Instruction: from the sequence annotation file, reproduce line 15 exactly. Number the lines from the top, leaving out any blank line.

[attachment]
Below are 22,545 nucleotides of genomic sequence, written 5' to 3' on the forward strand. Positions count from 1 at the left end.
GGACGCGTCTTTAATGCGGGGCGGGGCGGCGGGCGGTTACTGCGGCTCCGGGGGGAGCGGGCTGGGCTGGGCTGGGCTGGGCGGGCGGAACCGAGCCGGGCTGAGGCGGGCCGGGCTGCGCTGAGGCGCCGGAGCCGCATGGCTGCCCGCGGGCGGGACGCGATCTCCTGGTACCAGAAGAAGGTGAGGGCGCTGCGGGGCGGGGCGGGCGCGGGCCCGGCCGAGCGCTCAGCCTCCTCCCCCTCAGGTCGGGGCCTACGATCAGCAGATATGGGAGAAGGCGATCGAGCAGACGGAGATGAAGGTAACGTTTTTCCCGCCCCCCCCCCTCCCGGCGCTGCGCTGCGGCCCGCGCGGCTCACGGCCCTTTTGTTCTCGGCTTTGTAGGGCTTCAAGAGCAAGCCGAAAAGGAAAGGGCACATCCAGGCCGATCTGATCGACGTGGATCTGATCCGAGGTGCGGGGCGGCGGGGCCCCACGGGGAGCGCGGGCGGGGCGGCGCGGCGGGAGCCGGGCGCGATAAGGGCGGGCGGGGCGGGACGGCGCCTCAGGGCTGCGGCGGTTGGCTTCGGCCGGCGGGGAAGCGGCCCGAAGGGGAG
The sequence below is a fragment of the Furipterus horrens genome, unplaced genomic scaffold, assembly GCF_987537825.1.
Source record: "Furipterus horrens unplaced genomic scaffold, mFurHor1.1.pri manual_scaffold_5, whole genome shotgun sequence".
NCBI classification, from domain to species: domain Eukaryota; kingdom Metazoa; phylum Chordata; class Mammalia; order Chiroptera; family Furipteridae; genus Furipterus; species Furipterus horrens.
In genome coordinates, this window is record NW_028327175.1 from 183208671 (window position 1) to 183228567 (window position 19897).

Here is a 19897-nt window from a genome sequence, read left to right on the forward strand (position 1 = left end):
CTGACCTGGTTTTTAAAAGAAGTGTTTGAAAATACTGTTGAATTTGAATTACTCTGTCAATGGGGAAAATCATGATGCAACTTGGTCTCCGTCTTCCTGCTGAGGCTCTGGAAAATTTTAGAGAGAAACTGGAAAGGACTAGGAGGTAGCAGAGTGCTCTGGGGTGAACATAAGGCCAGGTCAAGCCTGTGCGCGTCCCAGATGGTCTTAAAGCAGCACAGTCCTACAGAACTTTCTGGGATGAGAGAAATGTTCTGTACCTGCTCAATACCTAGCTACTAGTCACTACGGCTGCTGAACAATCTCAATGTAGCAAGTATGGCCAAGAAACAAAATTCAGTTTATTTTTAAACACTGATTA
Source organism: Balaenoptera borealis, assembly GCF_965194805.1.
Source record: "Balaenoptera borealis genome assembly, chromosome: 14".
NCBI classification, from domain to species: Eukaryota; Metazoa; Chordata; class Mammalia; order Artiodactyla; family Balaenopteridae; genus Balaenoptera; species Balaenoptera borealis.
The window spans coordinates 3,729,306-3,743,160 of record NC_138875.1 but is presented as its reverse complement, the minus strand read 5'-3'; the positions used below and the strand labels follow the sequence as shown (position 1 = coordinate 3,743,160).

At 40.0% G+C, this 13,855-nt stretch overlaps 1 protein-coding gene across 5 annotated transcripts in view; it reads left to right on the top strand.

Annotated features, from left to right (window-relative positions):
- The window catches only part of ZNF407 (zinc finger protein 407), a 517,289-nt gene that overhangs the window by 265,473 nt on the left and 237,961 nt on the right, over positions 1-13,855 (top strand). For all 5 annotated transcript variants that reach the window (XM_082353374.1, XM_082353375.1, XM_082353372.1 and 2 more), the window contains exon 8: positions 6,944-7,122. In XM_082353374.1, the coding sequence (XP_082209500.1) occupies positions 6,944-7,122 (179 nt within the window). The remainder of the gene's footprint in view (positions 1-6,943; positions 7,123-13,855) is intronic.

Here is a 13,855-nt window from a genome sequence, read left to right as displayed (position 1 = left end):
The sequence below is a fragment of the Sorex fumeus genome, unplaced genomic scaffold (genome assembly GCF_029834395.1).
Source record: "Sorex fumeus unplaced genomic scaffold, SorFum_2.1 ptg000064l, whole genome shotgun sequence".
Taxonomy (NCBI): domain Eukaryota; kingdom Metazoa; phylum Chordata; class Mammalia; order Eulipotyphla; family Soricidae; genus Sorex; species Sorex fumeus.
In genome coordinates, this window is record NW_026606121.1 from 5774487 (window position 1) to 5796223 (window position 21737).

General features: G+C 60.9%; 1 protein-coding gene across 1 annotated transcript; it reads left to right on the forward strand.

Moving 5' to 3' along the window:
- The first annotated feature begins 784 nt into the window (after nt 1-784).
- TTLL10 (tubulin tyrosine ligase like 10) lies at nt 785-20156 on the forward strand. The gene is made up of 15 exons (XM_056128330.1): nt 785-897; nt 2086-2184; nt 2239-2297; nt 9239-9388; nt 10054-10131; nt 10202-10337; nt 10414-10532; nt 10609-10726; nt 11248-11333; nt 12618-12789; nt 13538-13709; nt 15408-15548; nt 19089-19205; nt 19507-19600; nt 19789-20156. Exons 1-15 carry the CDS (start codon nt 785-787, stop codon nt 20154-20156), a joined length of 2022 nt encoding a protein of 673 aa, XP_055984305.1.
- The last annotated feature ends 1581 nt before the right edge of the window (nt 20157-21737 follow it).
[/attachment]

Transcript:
- The window catches only part of ZNF407 (zinc finger protein 407), a 517,289-nt gene that overhangs the window by 265,473 nt on the left and 237,961 nt on the right, over positions 1-13,855 (top strand). For all 5 annotated transcript variants that reach the window (XM_082353374.1, XM_082353375.1, XM_082353372.1 and 2 more), the window contains exon 8: positions 6,944-7,122. In XM_082353374.1, the coding sequence (XP_082209500.1) occupies positions 6,944-7,122 (179 nt within the window). The remainder of the gene's footprint in view (positions 1-6,943; positions 7,123-13,855) is intronic.